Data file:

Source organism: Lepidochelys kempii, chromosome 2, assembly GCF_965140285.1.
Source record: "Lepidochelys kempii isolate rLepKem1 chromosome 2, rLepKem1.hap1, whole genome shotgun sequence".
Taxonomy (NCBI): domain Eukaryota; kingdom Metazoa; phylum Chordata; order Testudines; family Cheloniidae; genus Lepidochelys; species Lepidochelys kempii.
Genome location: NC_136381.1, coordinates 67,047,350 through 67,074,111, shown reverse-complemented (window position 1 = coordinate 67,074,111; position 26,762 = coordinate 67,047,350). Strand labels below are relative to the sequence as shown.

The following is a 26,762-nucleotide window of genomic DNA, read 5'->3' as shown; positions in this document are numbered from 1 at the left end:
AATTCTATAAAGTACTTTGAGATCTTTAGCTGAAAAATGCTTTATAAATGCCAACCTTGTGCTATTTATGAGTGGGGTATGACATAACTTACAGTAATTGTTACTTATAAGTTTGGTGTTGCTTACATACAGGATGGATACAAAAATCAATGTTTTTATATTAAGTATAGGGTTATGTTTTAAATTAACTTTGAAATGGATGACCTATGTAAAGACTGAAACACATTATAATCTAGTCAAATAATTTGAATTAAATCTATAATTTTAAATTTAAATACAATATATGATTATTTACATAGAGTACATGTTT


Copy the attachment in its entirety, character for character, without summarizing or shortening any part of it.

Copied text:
Source organism: Lepidochelys kempii, chromosome 2, assembly GCF_965140285.1.
Source record: "Lepidochelys kempii isolate rLepKem1 chromosome 2, rLepKem1.hap1, whole genome shotgun sequence".
Taxonomy (NCBI): domain Eukaryota; kingdom Metazoa; phylum Chordata; order Testudines; family Cheloniidae; genus Lepidochelys; species Lepidochelys kempii.
Genome location: NC_136381.1, coordinates 67,047,350 through 67,074,111, shown reverse-complemented (window position 1 = coordinate 67,074,111; position 26,762 = coordinate 67,047,350). Strand labels below are relative to the sequence as shown.

The following is a 26,762-nucleotide window of genomic DNA, read 5'->3' as shown; positions in this document are numbered from 1 at the left end:
AATTCTATAAAGTACTTTGAGATCTTTAGCTGAAAAATGCTTTATAAATGCCAACCTTGTGCTATTTATGAGTGGGGTATGACATAACTTACAGTAATTGTTACTTATAAGTTTGGTGTTGCTTACATACAGGATGGATACAAAAATCAATGTTTTTATATTAAGTATAGGGTTATGTTTTAAATTAACTTTGAAATGGATGACCTATGTAAAGACTGAAACACATTATAATCTAGTCAAATAATTTGAATTAAATCTATAATTTTAAATTTAAATACAATATATGATTATTTACATAGAGTACATGTTT